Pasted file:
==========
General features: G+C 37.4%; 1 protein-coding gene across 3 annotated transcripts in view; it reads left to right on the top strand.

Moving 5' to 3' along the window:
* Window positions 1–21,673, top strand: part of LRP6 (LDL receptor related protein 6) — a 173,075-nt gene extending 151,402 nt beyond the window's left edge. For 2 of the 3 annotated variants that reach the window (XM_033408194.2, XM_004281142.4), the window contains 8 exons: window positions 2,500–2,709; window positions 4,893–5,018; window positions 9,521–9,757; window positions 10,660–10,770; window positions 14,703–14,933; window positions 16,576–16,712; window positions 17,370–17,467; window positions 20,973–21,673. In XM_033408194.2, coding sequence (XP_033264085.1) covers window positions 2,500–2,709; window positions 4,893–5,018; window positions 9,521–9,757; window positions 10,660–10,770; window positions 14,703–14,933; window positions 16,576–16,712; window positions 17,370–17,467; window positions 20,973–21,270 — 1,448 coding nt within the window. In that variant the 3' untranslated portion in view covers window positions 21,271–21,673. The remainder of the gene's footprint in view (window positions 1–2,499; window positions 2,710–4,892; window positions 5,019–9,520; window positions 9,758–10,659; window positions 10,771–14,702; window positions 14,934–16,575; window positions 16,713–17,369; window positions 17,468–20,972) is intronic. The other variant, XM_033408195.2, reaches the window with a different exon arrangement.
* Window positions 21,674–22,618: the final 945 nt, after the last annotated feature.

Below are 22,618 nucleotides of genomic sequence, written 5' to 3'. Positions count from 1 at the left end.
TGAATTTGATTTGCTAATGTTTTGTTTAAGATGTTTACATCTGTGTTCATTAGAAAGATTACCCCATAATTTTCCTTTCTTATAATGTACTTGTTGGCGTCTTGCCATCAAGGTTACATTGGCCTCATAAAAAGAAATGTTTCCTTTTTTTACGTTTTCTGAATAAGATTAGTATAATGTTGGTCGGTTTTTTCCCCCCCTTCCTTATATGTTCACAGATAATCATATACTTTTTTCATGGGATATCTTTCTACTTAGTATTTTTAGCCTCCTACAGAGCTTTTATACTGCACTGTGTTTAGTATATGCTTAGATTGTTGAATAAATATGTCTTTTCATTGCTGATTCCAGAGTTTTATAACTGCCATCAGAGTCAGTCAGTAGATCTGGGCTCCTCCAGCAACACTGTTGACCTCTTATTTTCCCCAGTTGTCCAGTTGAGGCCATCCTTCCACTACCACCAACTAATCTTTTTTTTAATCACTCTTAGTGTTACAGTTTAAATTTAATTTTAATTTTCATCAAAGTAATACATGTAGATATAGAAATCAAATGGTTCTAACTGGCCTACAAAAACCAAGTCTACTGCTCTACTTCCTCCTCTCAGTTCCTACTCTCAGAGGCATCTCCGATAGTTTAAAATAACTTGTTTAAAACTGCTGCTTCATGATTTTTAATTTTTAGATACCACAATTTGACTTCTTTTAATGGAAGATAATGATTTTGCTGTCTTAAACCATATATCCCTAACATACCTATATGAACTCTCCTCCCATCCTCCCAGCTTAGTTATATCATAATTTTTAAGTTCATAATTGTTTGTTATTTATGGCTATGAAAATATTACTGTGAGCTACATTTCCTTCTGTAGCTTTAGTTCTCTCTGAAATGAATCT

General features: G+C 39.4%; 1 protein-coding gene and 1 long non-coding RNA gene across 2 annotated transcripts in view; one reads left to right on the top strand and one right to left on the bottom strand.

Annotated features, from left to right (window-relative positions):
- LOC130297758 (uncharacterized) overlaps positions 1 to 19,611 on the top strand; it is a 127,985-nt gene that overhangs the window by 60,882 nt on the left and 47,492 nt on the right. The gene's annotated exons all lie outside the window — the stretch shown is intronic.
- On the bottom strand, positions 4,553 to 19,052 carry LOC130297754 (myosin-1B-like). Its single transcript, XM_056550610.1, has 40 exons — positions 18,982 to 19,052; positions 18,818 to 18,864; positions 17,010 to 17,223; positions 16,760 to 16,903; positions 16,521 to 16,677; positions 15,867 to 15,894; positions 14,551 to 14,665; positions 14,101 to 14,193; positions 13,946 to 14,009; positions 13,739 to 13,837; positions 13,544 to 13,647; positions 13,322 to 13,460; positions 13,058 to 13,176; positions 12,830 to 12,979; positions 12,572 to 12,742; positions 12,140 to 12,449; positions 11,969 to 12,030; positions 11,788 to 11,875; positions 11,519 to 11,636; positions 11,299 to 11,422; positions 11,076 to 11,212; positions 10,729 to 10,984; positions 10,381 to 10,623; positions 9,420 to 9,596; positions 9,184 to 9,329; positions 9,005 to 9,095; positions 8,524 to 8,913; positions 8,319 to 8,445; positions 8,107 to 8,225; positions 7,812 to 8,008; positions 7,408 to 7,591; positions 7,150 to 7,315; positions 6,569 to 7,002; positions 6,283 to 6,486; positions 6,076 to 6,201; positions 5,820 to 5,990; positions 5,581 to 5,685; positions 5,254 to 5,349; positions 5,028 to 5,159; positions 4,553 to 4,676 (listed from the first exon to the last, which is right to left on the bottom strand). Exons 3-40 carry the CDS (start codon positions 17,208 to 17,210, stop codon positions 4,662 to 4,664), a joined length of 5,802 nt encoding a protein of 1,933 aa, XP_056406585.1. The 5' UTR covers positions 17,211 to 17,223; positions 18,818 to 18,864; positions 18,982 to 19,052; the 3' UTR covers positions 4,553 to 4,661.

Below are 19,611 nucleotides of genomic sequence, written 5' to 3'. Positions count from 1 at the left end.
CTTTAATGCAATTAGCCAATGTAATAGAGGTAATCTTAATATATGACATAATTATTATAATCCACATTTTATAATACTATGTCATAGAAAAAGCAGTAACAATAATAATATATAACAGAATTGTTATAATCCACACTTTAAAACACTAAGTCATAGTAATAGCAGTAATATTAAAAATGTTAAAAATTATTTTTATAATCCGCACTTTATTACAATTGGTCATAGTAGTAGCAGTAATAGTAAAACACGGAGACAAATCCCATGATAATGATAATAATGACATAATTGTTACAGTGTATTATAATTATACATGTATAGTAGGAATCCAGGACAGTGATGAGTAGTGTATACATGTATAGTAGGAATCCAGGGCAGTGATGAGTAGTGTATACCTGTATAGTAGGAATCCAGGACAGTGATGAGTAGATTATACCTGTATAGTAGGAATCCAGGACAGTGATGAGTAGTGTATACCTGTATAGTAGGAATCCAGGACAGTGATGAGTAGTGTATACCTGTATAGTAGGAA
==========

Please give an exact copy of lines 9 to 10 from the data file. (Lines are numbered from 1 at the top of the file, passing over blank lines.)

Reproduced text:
- LOC130297758 (uncharacterized) overlaps positions 1 to 19,611 on the top strand; it is a 127,985-nt gene that overhangs the window by 60,882 nt on the left and 47,492 nt on the right. The gene's annotated exons all lie outside the window — the stretch shown is intronic.
- On the bottom strand, positions 4,553 to 19,052 carry LOC130297754 (myosin-1B-like). Its single transcript, XM_056550610.1, has 40 exons — positions 18,982 to 19,052; positions 18,818 to 18,864; positions 17,010 to 17,223; positions 16,760 to 16,903; positions 16,521 to 16,677; positions 15,867 to 15,894; positions 14,551 to 14,665; positions 14,101 to 14,193; positions 13,946 to 14,009; positions 13,739 to 13,837; positions 13,544 to 13,647; positions 13,322 to 13,460; positions 13,058 to 13,176; positions 12,830 to 12,979; positions 12,572 to 12,742; positions 12,140 to 12,449; positions 11,969 to 12,030; positions 11,788 to 11,875; positions 11,519 to 11,636; positions 11,299 to 11,422; positions 11,076 to 11,212; positions 10,729 to 10,984; positions 10,381 to 10,623; positions 9,420 to 9,596; positions 9,184 to 9,329; positions 9,005 to 9,095; positions 8,524 to 8,913; positions 8,319 to 8,445; positions 8,107 to 8,225; positions 7,812 to 8,008; positions 7,408 to 7,591; positions 7,150 to 7,315; positions 6,569 to 7,002; positions 6,283 to 6,486; positions 6,076 to 6,201; positions 5,820 to 5,990; positions 5,581 to 5,685; positions 5,254 to 5,349; positions 5,028 to 5,159; positions 4,553 to 4,676 (listed from the first exon to the last, which is right to left on the bottom strand). Exons 3-40 carry the CDS (start codon positions 17,208 to 17,210, stop codon positions 4,662 to 4,664), a joined length of 5,802 nt encoding a protein of 1,933 aa, XP_056406585.1. The 5' UTR covers positions 17,211 to 17,223; positions 18,818 to 18,864; positions 18,982 to 19,052; the 3' UTR covers positions 4,553 to 4,661.